Long Island region of New York to enter new reopening stage

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Colleges and universities with safety plans can soon reopen and professional sports competitions can take place without fans in Long Island as the region enters the state's fourth phase of reopening.

Gov. Andrew Cuomo announced Tuesday that the available data suggests that COVID-19 is spreading at a low enough rate to allow the 7 million residents of the populous suburbs east of New York City to enter the fourth phase starting Wednesday. The state's online dashboard shows Long Island's percentage of positive tests have remained at around 1% since mid-May while the rate of new hospitalizations has slowly declined to around 0.45 per 100,000 residents.

Cuomo divided the state up into 10 regions under a plan that began to allow more businesses to reopen to the public in mid-May under safety guidance developed by the governor's administration.

The fourth phase also covers media production companies and low-risk outdoor and indoor arts and entertainment. The Cuomo administration is still deciding whether to allow casinos, movie theaters and malls to open their doors anywhere in New York.

Cuomo has also allowed three additional states—Delaware, Kansas and Oklahoma—to quarantine for 14 days as more individuals are testing positive for COVID-19 nationwide.

Cuomo's advisory now applies to 19 states with a positive test rate higher than 10 per 100,000 residents over a seven-day rolling average, or states with a 10% or higher positivity rate over a seven-day rolling average.

"As states around the country experience increasing community spread, New York is taking action to ensure the continued safety of our phased reopening," Cuomo, a Democrat, said.

Cuomo said he hopes his travel advisory will prevent COVID-19 from spreading at high rates again in a state hard-hit by the pandemic.

New York's testing has turned up nearly 400,000 positive test results since the spring, out of 4.2 million tests of individuals. About 836 people were hospitalized Monday, according to Cuomo's office—up 19 from Sunday, but down from 878 on July 1.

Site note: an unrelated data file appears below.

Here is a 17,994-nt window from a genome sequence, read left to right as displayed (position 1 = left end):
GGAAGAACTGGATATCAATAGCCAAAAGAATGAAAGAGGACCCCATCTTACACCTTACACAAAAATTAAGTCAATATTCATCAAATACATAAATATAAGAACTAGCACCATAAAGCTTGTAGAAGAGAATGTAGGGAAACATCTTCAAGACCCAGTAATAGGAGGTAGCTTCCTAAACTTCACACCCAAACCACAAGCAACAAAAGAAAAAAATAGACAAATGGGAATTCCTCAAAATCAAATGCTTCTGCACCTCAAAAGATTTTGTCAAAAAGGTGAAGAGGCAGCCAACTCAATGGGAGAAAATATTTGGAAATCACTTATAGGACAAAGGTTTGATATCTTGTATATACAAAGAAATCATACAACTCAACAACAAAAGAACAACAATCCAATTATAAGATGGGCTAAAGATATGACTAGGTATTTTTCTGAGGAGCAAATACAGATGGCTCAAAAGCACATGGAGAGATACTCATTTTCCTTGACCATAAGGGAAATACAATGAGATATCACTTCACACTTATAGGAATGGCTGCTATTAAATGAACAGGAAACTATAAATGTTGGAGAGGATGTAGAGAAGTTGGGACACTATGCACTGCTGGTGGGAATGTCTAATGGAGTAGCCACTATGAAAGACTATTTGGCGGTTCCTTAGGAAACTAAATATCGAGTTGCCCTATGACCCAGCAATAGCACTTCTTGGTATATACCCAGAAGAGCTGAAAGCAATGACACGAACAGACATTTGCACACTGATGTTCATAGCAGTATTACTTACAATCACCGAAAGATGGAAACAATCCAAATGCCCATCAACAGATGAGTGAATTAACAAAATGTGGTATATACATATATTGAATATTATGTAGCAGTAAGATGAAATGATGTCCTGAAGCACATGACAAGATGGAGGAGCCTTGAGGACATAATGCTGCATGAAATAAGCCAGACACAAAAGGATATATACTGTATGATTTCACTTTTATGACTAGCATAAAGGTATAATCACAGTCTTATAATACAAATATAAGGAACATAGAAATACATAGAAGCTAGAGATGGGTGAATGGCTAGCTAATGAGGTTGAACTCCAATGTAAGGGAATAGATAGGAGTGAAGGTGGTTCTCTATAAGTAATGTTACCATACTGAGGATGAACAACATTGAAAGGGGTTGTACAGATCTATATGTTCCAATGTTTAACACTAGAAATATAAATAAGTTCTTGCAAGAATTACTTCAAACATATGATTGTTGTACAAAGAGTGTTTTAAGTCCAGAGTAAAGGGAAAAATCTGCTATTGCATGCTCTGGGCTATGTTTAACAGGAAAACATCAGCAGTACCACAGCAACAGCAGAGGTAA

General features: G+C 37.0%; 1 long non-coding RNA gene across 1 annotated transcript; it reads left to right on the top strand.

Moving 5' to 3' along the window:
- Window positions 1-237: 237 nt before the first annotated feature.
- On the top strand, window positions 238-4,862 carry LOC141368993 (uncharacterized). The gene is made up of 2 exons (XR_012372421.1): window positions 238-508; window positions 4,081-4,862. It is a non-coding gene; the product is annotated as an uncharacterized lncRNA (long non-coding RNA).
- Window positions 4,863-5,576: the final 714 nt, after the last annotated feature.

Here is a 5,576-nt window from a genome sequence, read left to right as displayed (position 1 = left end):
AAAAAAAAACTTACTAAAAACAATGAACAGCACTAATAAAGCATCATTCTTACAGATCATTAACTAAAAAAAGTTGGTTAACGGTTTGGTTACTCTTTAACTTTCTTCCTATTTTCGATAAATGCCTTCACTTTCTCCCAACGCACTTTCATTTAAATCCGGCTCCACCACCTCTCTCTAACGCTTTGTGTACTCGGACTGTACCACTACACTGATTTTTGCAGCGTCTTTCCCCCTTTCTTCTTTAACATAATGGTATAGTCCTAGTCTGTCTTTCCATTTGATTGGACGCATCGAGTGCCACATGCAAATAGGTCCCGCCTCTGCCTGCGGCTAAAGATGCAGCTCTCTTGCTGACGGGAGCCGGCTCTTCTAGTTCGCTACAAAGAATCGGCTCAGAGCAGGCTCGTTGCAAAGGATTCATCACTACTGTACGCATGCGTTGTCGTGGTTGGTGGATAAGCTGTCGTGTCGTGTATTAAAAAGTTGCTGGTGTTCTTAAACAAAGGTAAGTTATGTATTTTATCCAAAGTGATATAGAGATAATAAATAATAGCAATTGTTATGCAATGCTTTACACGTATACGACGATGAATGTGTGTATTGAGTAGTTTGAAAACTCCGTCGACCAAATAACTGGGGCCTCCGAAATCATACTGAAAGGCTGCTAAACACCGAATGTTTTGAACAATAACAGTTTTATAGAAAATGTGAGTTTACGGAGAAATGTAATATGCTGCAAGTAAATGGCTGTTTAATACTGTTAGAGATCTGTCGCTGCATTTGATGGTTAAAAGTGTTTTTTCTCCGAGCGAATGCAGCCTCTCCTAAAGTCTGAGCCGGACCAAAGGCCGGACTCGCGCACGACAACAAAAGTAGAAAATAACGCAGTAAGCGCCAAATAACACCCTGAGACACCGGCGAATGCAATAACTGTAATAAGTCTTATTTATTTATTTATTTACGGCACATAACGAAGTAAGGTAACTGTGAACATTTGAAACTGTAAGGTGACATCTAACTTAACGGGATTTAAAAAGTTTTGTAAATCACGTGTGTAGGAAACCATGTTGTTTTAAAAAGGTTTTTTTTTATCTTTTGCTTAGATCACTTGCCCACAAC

Overall, New York is seeing a smaller share of individuals test positive for COVID-19 even as the state has amped up its testing and slowly reopened its economy. About 600 individuals tested positive for COVID-19 Monday out of nearly 57,000 tested, according to Cuomo's office.

Cuomo said 10 people with COVID-19 died in hospitals and nursing homes Monday. The state's numbers are likely an undercount—about 25,000 people with COVID-19 have died in hospitals and nursing homes since March, while New York City says another 4,600 people likely died of COVID-19.

Also on Tuesday, the Board of Health approved a plan that would allow to reopen around the city as soon as July 13.

The centers would have to follow state regulations, including no more than 15 children in a room, masks for employees, and daily health screenings.

Childcare facilities had been closed for all except essential workers since early April.

"This decision is rooted in health as well as equity," Dr. Oxiris Barbot, the health commissioner, said in a statement. "Data show that white and wealthy parents are more likely to have job flexibility or to hire independent caregivers, while these options may not be the same for Black, brown and low-income families. We don't want any New Yorker to have to choose informal or illegal child care; every child deserves a safe place where they can learn and grow."

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